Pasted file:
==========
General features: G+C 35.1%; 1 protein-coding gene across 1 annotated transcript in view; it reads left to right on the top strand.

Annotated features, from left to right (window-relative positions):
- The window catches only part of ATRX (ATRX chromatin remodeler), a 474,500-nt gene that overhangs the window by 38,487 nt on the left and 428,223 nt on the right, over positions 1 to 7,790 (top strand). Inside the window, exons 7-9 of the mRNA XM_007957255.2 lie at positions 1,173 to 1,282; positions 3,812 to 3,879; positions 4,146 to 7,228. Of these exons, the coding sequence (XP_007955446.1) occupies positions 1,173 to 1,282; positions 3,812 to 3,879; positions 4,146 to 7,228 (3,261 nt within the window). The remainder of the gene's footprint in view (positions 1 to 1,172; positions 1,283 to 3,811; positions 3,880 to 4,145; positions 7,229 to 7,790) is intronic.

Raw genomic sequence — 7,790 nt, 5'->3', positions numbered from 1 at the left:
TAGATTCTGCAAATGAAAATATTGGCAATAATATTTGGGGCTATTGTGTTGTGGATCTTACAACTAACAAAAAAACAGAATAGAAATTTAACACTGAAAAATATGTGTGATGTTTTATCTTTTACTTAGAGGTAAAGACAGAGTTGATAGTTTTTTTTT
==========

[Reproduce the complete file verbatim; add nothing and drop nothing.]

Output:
General features: G+C 35.1%; 1 protein-coding gene across 1 annotated transcript in view; it reads left to right on the top strand.

Annotated features, from left to right (window-relative positions):
- The window catches only part of ATRX (ATRX chromatin remodeler), a 474,500-nt gene that overhangs the window by 38,487 nt on the left and 428,223 nt on the right, over positions 1 to 7,790 (top strand). Inside the window, exons 7-9 of the mRNA XM_007957255.2 lie at positions 1,173 to 1,282; positions 3,812 to 3,879; positions 4,146 to 7,228. Of these exons, the coding sequence (XP_007955446.1) occupies positions 1,173 to 1,282; positions 3,812 to 3,879; positions 4,146 to 7,228 (3,261 nt within the window). The remainder of the gene's footprint in view (positions 1 to 1,172; positions 1,283 to 3,811; positions 3,880 to 4,145; positions 7,229 to 7,790) is intronic.

Raw genomic sequence — 7,790 nt, 5'->3', positions numbered from 1 at the left:
TAGATTCTGCAAATGAAAATATTGGCAATAATATTTGGGGCTATTGTGTTGTGGATCTTACAACTAACAAAAAAACAGAATAGAAATTTAACACTGAAAAATATGTGTGATGTTTTATCTTTTACTTAGAGGTAAAGACAGAGTTGATAGTTTTTTTTT